The Global Impact and Legacy of Truth Commissions

This book emerges at a time when there is growing criticism of both truth commissions and transitional justice as a whole. Its purpose is to understand the impact and legacy of these institutions over the past fifty years.
Series on Transitional Justice
book | forthcoming | 1st edition
May 2019 | 350 pp.


ISBN 9781780687940

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Publication date: May 1, 2019


The Global Impact and Legacy of Truth Commissions emerges at a time when there is a confluence of two trends. The first is a growing critique of truth commissions as being unresponsive to the socio-economic needs of transitional societies as part of growing criticism of transitional justice as a whole. The second is the increasing use, salience, professionalism and ambition of truth commissions.

Thus, the book is published at a time when truth commissions are being both doubted and reified like never before. In this context, the book’s purpose is to understand the impact and legacy of these institutions over the past fifty years. Bringing together many prominent voices on the topic, this book investigates what kind of impact and legacy (possibly 100) truth commissions have had on the societies in which they have taken place, and for future truth commissions the world over.


There are no separate chapters available for this publication.

About the series:

Series on Transitional Justice

Countries emerging from long periods of authoritarian rule must often confront a legacy of gross human rights abuses perpetrated over many years. During the past two decades, these age-old issues have been termed “problems of transitional justice”, both by academics and policy makers around the world. Given the frequency with which these problems arise, as well as the complexity of the issues involved, it is striking that no book series has taken the issue of transitional justice as its point of focus.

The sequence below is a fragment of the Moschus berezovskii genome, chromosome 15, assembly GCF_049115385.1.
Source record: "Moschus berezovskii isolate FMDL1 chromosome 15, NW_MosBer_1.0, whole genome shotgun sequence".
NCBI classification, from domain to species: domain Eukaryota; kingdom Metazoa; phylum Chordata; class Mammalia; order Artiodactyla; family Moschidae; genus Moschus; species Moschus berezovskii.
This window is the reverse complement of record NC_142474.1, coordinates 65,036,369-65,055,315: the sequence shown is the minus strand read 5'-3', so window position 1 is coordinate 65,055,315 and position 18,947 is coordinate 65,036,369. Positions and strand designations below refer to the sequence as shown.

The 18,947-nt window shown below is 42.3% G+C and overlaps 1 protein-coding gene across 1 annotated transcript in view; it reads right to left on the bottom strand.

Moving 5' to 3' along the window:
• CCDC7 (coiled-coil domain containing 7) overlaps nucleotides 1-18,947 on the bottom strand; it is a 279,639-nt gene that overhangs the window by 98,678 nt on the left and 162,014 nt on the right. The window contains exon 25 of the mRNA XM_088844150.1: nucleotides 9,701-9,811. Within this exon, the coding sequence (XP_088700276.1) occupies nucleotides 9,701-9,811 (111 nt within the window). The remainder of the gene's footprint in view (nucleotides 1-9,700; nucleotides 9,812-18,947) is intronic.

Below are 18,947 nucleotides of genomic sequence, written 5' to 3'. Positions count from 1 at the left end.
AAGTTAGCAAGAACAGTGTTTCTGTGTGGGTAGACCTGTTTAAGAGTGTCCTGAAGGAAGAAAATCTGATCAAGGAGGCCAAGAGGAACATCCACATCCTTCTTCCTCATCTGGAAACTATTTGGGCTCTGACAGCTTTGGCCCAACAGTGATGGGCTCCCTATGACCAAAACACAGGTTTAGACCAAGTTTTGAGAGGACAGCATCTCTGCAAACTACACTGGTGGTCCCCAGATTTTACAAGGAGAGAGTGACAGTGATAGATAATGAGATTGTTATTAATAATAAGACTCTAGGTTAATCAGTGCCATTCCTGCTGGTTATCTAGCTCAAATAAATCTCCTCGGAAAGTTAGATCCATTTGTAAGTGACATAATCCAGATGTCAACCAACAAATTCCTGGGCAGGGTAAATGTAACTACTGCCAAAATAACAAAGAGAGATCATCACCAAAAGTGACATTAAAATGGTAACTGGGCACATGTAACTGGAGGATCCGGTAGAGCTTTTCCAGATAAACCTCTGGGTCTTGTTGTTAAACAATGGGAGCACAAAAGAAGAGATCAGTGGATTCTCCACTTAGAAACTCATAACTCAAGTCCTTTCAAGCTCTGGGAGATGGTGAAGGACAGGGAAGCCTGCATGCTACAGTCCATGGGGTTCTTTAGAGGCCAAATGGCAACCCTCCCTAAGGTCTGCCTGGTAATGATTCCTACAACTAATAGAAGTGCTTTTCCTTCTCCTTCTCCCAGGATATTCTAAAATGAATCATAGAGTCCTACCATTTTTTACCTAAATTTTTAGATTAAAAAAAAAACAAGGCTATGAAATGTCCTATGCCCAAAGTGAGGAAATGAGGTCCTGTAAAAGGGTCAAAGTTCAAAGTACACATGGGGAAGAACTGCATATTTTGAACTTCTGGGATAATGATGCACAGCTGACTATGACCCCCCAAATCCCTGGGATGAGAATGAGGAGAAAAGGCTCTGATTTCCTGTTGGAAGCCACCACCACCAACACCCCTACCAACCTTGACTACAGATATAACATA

The Series on Transitional Justice offers a platform for high-quality research within the rapidly growing field of transitional justice. This research is, of necessity, inter-disciplinary in nature, drawing from disciplines such as law, political science, history, sociology, criminology, anthropology and psychology, as well as from various specialised fields of study such as human rights, victimology and peace studies. It is furthermore international in outlook, drawing on the knowledge and experience of academics and other specialists in many different regions of the world.

The series is aimed at a variety of audiences who are either working or interested in fields such as crime and justice; human rights; humanitarian law and human security; conflict resolution and peace building. These audiences may include academics, researchers, students, policy makers, practitioners, non-governmental organisations and the media.

Editorial board:
- Prof. S. Parmentier (University of Leuven, Belgium)
- Prof. Elmar Weitekamp (University of Tübingen, Germany)
- Prof. Jeremy Sarkin (University of South Africa) and
- Mina Rauschenbach (Université de Lausanne and University of Leuven) (Associate editor)

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